A recent report from The Guardian found that three popular US history textbooks refer to slavery as "Black immigration." Further analysis also found that a textbook described Nelson Mandela's campaign to end apartheid as "radical affirmative action."
Throughout the course of the report, The Guardian examined textbooks made by Abeka, Bob Jones University Press and Accelerated Christian Education. It is unclear how many US students use these textbooks, but a recent statement from Abeka's website found that their books reach more than one million students each year. Accelerated Christian Education claims that "tens of thousands" in more than "140 countries" use their books. Furthermore, a report from HuffPost found that approximately 2,400 schools use textbooks made by Abeka, Bob Jones University Press or Accelerated Christian Education. This is an alarming statistic considering some of the statements made in these textbooks.
One Accelerated Christian Education textbook refers to the Civil War as a battle "between the states" rather than a fight between the Union and the Confederacy. It also attempts to equate abolitionist movements to slavery.
“[The] end of slavery in this country was a legitimate goal, but much was done in the name of abolition that was as evil as the institution of slavery itself," a passage of an Accelerated Christian Education textbook states.
Other portions of Accelerated Christian Education literature sympathize with former slave owners following the Civil War. It also describes many Black legislators that entered Congress during Reconstruction as "illiterate or incompetent men."
"Under radical reconstruction, the south suffered. Great southern leaders and much of the old aristocracy were unable to vote or hold office. The result was that state legislatures were filled with illiterate or incompetent men. Northerners who were eager to make money or gain power during the crisis rushed to the south," the textbook states, according to The Guardian.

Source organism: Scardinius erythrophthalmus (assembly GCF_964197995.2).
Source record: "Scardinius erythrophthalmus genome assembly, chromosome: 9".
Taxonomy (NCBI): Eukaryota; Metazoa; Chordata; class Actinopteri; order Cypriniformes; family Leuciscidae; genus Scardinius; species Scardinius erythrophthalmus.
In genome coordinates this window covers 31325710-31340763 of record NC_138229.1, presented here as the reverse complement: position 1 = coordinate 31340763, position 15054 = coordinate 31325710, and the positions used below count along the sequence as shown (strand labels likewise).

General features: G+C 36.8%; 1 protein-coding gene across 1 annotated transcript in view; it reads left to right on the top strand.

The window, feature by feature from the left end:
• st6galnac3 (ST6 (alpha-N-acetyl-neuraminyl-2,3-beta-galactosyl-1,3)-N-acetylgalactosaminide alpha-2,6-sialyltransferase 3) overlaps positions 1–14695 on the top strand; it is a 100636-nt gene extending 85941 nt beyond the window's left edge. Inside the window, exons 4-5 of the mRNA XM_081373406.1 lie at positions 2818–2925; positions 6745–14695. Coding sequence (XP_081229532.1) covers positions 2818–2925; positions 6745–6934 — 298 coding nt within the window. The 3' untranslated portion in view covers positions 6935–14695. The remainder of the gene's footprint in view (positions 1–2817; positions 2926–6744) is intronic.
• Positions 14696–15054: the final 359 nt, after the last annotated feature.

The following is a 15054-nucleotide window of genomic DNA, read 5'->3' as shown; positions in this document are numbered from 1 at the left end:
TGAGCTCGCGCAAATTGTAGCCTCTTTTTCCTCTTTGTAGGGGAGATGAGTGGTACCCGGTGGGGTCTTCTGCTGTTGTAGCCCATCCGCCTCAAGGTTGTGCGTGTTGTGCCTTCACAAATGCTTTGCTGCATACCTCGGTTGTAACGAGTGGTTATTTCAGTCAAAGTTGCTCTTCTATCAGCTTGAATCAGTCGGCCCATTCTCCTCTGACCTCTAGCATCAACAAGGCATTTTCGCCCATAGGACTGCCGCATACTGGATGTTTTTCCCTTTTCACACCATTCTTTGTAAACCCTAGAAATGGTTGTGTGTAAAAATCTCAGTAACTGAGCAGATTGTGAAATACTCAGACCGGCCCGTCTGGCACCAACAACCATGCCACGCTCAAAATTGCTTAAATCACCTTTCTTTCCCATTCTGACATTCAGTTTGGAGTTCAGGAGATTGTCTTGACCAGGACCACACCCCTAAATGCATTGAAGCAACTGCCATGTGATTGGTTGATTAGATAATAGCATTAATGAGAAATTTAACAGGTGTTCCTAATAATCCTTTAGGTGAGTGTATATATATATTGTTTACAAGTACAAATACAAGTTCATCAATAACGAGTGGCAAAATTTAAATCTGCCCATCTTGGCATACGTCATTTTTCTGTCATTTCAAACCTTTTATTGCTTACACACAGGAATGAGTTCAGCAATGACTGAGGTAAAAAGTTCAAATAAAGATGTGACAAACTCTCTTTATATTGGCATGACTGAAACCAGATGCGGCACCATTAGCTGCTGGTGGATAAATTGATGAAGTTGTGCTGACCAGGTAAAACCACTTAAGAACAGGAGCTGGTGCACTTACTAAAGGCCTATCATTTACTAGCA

"For all these reasons, reconstruction led to graft and corruption and reckless spending. In retaliation, many southerners formed secret organizations to protect themselves and their society from anarchy. Among these groups was the Ku Klux Klan, a clandestine group of white men who went forth at night dressed in white sheets and pointed white hoods.”
Accelerated Christian Education is not alone in making statements that enrage many. A textbook from Abeka argues that Black Lives Matter is to blame for recent acts of police brutality.
"Groups such as black lives matter (BLM) sharpened the divide between police and citizen, and black and white, with divisive rhetoric,” the textbook claims.
Rightwing textbooks don't stop at making statements about race. There are also offensive statements made about sexuality. An Abeka history textbook reportedly claims that "increased acceptance of homosexuality" has led to a decline in "American family values." The textbook also attempts to tie this shift in American society to former President Barack Obama. A Bob Jones University Press world history book also claims that former President Barack Obama is responsible for the uprisings that followed the deaths of Michael Brown and Freddie Gray.
"Unfortunately, Americans’ views of race relations declined after Obama came into office. Race riots in places such as Ferguson, Missouri, and Baltimore, Maryland, greatly escalated racial tensions and worsened strife between minorities and local police,” the textbook reportedly states.
“President Obama’s attempts to resolve these problems often seemed to make the situation worse.”
Reports of this nature come amid a national debate regarding critical race theory in American classrooms. Within the last week, school boards in Alabama and Colorado have banned critical race theory in public school classrooms. Moving forward, school boards in Nebraska and Wisconsin are expected to hold votes that will determine whether or not critical race theory will be accepted in public school settings. Arkansas Senator Tom Cotton has also taken steps to ban critical race theory nationally.
Despite the pushback against critical race theory, academics and educators like Dr. Lamont Hill of Temple University and Dr. Adam Laats question the motives and merit of the arguments made against it.
“The heart and soul of the anti-CRT outburst is this anxiety of the changing protagonists in the story of American history,” Laats told The Guardian.
“I think that’s what captures part of what these textbook manufacturers have been doing forever with American history.”